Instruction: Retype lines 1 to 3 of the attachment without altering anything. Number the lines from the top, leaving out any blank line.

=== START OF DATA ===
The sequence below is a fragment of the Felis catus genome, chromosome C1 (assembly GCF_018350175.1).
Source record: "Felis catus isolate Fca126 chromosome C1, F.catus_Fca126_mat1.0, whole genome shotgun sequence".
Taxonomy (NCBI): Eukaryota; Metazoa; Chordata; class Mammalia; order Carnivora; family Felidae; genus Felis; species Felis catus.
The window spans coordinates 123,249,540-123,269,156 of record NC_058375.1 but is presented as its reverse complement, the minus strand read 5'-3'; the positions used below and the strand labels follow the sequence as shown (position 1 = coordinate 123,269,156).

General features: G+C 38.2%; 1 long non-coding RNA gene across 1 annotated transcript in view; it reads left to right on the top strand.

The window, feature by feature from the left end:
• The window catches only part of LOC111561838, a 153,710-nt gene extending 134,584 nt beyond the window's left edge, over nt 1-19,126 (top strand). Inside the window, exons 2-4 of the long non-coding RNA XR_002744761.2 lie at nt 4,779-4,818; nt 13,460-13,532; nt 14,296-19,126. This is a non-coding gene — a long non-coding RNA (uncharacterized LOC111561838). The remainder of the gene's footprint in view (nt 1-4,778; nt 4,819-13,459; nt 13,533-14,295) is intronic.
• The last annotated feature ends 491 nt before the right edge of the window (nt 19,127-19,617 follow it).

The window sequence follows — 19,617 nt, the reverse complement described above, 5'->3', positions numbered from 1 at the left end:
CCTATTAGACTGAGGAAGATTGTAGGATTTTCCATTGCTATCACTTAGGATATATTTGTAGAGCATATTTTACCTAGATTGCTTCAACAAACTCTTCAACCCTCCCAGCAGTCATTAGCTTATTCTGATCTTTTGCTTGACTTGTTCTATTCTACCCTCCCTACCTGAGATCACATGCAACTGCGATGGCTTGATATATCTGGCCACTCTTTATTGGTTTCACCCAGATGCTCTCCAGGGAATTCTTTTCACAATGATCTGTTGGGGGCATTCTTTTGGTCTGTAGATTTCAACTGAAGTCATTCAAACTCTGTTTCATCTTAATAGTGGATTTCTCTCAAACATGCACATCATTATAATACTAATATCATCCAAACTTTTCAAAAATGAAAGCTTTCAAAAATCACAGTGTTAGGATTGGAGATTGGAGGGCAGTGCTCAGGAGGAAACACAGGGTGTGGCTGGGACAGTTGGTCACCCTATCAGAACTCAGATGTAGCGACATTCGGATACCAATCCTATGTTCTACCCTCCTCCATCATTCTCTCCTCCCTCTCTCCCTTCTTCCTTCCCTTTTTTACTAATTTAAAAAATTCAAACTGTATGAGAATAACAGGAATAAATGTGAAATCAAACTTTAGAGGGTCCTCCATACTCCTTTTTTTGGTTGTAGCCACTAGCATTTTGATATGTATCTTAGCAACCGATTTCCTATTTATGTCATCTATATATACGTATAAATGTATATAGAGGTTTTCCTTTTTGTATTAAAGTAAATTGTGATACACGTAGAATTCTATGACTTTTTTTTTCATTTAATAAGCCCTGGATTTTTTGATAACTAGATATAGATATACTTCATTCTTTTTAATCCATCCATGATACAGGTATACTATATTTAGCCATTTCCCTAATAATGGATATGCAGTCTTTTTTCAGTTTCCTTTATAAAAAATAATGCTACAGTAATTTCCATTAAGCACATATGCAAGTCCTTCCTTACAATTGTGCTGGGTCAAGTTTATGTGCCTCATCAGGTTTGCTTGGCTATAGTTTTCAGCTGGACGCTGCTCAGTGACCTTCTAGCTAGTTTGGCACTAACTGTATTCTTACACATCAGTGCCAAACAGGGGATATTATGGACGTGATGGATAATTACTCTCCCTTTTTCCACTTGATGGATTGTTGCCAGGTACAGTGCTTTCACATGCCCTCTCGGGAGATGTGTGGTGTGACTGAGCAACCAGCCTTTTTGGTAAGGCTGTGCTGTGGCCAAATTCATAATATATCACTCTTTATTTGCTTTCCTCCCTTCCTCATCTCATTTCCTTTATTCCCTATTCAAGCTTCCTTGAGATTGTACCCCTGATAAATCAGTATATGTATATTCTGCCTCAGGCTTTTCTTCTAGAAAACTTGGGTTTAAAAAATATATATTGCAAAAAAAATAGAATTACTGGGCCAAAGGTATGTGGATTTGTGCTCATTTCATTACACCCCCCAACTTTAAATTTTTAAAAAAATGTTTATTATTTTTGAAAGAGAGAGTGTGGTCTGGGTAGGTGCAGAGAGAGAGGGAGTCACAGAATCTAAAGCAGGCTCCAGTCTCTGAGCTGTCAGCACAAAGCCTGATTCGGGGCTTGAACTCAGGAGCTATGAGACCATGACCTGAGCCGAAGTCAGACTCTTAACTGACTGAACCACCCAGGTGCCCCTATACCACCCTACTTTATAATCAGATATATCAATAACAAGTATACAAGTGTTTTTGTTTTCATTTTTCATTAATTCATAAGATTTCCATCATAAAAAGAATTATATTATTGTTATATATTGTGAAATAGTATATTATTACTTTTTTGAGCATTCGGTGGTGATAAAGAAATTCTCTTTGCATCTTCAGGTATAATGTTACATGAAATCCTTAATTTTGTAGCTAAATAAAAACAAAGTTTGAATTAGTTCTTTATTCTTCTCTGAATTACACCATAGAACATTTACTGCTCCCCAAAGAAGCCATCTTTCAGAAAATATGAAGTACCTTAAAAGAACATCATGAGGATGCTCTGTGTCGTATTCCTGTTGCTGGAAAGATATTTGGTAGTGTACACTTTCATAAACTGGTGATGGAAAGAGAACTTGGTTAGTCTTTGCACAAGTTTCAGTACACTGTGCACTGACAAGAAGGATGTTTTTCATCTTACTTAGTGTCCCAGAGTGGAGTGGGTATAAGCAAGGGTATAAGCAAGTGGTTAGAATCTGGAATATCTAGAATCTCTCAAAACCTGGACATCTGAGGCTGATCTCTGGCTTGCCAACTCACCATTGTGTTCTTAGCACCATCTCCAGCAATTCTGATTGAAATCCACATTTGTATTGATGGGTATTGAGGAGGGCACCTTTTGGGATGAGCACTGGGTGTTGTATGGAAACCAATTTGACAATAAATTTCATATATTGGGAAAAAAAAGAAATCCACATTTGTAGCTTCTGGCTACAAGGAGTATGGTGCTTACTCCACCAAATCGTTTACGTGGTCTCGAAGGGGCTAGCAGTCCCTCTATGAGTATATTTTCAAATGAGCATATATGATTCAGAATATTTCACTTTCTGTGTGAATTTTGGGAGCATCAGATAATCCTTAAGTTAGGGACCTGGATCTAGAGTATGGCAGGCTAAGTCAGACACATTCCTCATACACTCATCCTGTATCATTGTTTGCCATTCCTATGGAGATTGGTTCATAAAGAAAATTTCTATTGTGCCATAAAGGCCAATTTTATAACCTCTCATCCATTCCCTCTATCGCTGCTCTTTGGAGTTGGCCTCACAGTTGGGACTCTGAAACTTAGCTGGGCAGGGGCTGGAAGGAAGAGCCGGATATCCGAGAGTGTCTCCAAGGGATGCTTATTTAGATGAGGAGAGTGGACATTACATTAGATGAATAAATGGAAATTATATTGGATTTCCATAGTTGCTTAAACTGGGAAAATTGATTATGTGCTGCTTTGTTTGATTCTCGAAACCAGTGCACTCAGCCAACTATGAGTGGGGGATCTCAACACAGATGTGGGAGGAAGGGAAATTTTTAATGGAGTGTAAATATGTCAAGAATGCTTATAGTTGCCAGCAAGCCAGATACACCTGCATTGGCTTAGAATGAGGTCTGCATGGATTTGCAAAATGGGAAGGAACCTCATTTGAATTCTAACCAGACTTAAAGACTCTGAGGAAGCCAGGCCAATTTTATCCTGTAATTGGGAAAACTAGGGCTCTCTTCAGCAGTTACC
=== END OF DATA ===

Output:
The sequence below is a fragment of the Felis catus genome, chromosome C1 (assembly GCF_018350175.1).
Source record: "Felis catus isolate Fca126 chromosome C1, F.catus_Fca126_mat1.0, whole genome shotgun sequence".
Taxonomy (NCBI): Eukaryota; Metazoa; Chordata; class Mammalia; order Carnivora; family Felidae; genus Felis; species Felis catus.